Forum Replies Created
21st October 2012, 8:34 at 8:34 am #212906
Dropped back a bit through pit stops and caution periods but still managed to finish 6th overall. They were then promoted to 5th post race after a p2 car was disqualified. All in all a brilliant result for Nissan, Highcroft, and Ben Bowlby. Good to see another great performance from Ordonez as well, proving that playing computer games isn’t always a complete waste of time!20th October 2012, 20:58 at 8:58 pm #212905
Currently running in P4 after a pitstop. One lap down on p3 and running very strongly. 4th would hugely exceed anyone’s expectations, but a podium would really blow the roof off.
Still, plenty of laps left, anything could happen.19th October 2012, 14:37 at 2:37 pm #212901
Looks like they’ve managed to repair it so there should be no problems with it running at PLM18th October 2012, 9:49 at 9:49 am #212897
They’re reporting that the Porsche driver basically got out on the kerb under full throttle and was going into a spin when it hit the DW. The impact was recorded as having a force of 7G on the little prototype, so it was definitely no small nudge!
I don’t think there’s anything there really to suggest that there’s a stability issue with the design. it was hit from the side with 7G of force while turning a corner. It was also going over a crest at the time, where the tendency is for the car to go light anyway. This combination of factors will have caused the roll. But I don’t think there’s anything there that wouldn’t have happened had the DW been a conventional prototype. If anything, it seemed to stay close to the ground where a rectangular footprint prototype would likely have launched higher into the air. The only real concern is the head protection, but since the driver walked away unharmed it’s hard to argue that it’s inadequate.18th October 2012, 9:36 at 9:36 am #212895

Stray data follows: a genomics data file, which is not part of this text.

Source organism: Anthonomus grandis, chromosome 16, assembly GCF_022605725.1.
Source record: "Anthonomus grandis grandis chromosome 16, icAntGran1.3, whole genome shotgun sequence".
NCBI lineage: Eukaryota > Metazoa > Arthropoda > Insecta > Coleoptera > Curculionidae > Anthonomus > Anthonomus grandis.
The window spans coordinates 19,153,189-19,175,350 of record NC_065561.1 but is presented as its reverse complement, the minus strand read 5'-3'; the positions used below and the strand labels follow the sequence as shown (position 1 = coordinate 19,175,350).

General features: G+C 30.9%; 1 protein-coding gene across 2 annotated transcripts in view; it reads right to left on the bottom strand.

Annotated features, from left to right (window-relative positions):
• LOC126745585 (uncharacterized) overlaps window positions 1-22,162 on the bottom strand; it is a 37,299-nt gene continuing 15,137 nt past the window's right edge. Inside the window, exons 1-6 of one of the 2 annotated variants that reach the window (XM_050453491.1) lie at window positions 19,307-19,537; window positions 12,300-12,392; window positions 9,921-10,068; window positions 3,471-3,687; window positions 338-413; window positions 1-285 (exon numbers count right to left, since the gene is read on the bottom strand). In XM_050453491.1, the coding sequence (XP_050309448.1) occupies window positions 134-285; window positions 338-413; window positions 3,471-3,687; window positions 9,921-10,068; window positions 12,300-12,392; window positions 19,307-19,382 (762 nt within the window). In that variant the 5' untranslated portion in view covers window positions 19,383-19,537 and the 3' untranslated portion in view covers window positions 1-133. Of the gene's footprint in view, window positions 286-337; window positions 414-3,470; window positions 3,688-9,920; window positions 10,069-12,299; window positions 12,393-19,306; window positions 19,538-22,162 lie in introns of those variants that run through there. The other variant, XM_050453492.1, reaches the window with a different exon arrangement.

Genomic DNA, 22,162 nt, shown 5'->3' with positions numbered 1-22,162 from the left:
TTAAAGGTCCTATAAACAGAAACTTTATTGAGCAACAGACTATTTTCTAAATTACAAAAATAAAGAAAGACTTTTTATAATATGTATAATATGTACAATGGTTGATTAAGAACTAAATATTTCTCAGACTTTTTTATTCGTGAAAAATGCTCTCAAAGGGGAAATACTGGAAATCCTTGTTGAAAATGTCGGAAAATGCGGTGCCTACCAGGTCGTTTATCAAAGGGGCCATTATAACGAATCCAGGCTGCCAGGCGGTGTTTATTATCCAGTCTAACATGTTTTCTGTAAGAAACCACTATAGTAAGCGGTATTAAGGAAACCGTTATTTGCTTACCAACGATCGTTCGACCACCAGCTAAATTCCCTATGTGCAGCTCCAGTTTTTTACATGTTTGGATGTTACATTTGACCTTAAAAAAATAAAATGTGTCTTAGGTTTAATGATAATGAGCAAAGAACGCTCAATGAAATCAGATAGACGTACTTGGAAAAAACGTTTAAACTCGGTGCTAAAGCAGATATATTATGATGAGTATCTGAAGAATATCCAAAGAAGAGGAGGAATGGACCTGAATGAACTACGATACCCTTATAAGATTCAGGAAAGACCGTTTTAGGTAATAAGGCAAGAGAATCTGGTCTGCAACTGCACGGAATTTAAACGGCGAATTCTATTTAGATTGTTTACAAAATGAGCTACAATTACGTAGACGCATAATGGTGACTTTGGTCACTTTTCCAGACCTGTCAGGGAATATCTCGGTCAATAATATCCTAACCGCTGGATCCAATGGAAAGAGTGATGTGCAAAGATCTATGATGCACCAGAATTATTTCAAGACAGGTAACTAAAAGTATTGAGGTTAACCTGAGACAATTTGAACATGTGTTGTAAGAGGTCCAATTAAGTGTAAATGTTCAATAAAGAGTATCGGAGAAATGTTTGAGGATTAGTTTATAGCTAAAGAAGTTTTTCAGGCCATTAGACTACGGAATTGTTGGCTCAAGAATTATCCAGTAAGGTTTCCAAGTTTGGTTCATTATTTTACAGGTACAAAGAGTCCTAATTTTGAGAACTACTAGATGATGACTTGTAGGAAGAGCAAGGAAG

It does look horrible, and there probably is an argument for a closed cockpit there. But the rollover protection did do its job regardless and the driver walked away.
If there’s one issue with the DeltaWing I think it’s the fact it’s not that easy to see. The stealth look may look cool but I do wonder whether it would be a bit more visible if it was white. Maybe it also needs some kind of verticle spat on the nose so that people can see it a bit easier.
However, what the Porsche driver did there was absolutely inexcusable.18th October 2012, 9:17 at 9:17 am #212893
Problem for the DeltaWing is that if it flips, crashes, gets hit by another driver, or whatever, people are always going to blame it on the unusual design. Prototypes do flip over very easily unfortunately; just look at the TS030 crash from Le Mans this year, or the Audis from the year before. Sadly for the DeltaWing there seem to be no end of people desperate for some excuse to say it’s a bad design.
Fact is, the guy in the Porsche is responsible for what happened. Complete brain fade moment.16th October 2012, 13:36 at 1:36 pm #212782
There’s a pretty spot-on article on Autosport (subs only) about this, basically saying it’s a monumental mistake for Ford to pull out right now. The Fiesta WRC looks like being the class of the field, and Loeb has effectively said he won’t be contesting the title next year. These two facts mean that next year will be the best chance for Ford in probably over a decade to secure both championships. And they’re pulling a plug with a great little race car in the garage. Smacks of Honda pulling out of F1 at the end of 2008 doesn’t it..16th October 2012, 12:28 at 12:28 pm #212793
I guess I’m probably in a tiny minority here, but I can’t say that I’m very enthusiastic about this idea. To me it seems like a step towards increasing homogenisation in motorsports. I love that there are hundreds of different racing categories around the world, each producing these incredible, unique racing machines. Merging categories means less diversity, and less room for creativity.
I appreciate that the big driver behind a lot of the changes recently is one of cost, but I still feel desperately sad at the merging and exclusion of various GT classes over the past few years which lead to the demise of the mighty Corvette C6.R GT1. While I do see the appeal of seeing the likes of Mercedes go up against Nissan and vice versa, I do worry that it removes something from their respective formulae which made them unique.15th October 2012, 22:37 at 10:37 pm #212764